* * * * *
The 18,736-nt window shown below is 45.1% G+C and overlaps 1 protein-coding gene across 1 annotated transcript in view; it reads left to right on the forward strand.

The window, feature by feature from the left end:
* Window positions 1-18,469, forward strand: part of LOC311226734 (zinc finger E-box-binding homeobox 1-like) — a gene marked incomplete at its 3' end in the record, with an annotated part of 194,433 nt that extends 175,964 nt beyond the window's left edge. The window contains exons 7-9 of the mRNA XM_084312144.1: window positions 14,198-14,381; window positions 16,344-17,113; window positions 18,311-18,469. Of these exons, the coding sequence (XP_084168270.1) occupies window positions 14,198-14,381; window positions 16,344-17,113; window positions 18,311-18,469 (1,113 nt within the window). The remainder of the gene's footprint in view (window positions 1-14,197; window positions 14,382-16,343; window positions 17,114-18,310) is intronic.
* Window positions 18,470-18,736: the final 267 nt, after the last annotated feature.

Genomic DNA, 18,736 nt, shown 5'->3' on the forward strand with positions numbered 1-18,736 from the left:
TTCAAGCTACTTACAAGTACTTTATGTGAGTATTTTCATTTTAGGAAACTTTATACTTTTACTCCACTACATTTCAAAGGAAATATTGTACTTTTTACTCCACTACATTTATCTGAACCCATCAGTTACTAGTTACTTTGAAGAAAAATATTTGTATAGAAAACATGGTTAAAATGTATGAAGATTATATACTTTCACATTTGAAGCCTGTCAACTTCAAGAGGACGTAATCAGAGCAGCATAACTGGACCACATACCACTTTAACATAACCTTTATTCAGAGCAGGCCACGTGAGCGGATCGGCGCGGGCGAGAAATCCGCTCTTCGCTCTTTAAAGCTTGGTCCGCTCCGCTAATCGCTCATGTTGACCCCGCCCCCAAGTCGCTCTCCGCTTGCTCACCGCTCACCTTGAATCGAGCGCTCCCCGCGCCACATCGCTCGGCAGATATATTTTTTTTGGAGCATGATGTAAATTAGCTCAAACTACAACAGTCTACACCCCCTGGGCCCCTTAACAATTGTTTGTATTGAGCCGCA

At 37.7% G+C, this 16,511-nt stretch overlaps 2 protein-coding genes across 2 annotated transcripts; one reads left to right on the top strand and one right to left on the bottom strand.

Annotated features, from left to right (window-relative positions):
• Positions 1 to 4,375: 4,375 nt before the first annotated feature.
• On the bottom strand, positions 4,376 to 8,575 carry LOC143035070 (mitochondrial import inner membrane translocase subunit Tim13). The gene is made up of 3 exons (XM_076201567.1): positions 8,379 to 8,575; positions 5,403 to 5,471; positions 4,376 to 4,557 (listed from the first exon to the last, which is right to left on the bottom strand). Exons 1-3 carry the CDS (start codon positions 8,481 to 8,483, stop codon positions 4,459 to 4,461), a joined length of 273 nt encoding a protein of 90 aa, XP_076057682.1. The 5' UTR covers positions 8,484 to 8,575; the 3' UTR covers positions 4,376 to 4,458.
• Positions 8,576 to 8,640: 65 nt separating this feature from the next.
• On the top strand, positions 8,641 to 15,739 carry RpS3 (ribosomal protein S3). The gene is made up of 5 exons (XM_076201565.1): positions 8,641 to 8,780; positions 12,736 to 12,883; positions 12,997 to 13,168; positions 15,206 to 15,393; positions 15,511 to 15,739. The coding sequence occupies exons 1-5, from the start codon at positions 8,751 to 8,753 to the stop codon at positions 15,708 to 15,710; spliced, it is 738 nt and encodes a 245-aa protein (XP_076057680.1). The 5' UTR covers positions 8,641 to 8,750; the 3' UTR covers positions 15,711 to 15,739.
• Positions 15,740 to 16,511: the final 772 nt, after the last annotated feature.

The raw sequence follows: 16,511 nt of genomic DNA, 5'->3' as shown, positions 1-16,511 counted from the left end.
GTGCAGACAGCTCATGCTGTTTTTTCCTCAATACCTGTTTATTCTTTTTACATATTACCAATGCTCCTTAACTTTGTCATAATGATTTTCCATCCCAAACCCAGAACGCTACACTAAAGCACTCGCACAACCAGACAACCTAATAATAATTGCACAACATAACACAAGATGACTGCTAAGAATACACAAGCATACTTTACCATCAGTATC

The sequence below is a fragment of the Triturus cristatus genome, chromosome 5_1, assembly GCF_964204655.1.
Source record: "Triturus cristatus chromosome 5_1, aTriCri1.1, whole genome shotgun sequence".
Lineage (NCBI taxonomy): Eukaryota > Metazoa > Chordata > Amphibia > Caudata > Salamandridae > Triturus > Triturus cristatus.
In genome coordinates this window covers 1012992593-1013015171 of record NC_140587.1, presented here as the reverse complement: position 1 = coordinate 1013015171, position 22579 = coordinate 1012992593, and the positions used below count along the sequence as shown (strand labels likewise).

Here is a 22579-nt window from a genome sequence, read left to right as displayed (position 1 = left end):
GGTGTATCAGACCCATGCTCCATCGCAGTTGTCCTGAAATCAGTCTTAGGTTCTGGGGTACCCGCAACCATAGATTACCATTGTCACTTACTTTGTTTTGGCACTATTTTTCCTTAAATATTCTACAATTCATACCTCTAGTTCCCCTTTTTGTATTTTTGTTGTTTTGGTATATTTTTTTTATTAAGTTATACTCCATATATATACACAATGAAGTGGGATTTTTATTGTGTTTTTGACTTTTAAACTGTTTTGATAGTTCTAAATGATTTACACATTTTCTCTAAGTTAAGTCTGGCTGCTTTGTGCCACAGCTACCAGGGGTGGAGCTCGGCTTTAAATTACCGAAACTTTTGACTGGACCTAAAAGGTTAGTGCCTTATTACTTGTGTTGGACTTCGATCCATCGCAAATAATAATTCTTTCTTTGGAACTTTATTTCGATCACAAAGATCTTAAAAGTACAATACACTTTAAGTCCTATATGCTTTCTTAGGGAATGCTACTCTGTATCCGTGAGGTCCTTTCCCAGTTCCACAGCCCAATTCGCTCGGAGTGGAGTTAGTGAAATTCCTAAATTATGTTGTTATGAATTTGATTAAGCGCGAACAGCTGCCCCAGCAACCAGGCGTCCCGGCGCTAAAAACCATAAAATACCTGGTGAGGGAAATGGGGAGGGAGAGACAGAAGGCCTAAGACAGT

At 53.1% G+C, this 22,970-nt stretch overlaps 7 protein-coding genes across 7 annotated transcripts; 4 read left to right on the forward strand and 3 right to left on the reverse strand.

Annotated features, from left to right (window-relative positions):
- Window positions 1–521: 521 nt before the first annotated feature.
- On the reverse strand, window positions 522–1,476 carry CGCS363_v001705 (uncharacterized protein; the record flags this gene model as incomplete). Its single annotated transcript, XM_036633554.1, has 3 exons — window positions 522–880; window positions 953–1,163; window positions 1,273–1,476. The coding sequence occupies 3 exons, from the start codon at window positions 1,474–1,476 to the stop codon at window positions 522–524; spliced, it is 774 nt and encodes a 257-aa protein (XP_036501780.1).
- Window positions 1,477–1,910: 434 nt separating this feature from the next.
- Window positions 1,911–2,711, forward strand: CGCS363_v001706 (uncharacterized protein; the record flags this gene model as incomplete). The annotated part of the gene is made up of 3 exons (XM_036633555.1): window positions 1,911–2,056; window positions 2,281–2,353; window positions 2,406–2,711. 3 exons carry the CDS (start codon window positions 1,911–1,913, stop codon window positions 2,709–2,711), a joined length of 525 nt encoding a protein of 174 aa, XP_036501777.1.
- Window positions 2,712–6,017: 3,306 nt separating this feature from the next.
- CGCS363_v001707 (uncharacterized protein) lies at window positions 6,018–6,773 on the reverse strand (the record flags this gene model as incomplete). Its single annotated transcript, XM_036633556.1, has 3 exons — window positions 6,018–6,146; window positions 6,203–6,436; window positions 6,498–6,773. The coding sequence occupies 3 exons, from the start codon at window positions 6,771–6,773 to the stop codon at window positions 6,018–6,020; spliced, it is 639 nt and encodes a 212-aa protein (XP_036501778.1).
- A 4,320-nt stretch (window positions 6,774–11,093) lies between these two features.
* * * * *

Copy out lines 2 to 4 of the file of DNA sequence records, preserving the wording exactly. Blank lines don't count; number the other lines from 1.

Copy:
The window, feature by feature from the left end:
* Window positions 1-18,469, forward strand: part of LOC311226734 (zinc finger E-box-binding homeobox 1-like) — a gene marked incomplete at its 3' end in the record, with an annotated part of 194,433 nt that extends 175,964 nt beyond the window's left edge. The window contains exons 7-9 of the mRNA XM_084312144.1: window positions 14,198-14,381; window positions 16,344-17,113; window positions 18,311-18,469. Of these exons, the coding sequence (XP_084168270.1) occupies window positions 14,198-14,381; window positions 16,344-17,113; window positions 18,311-18,469 (1,113 nt within the window). The remainder of the gene's footprint in view (window positions 1-14,197; window positions 14,382-16,343; window positions 17,114-18,310) is intronic.
* Window positions 18,470-18,736: the final 267 nt, after the last annotated feature.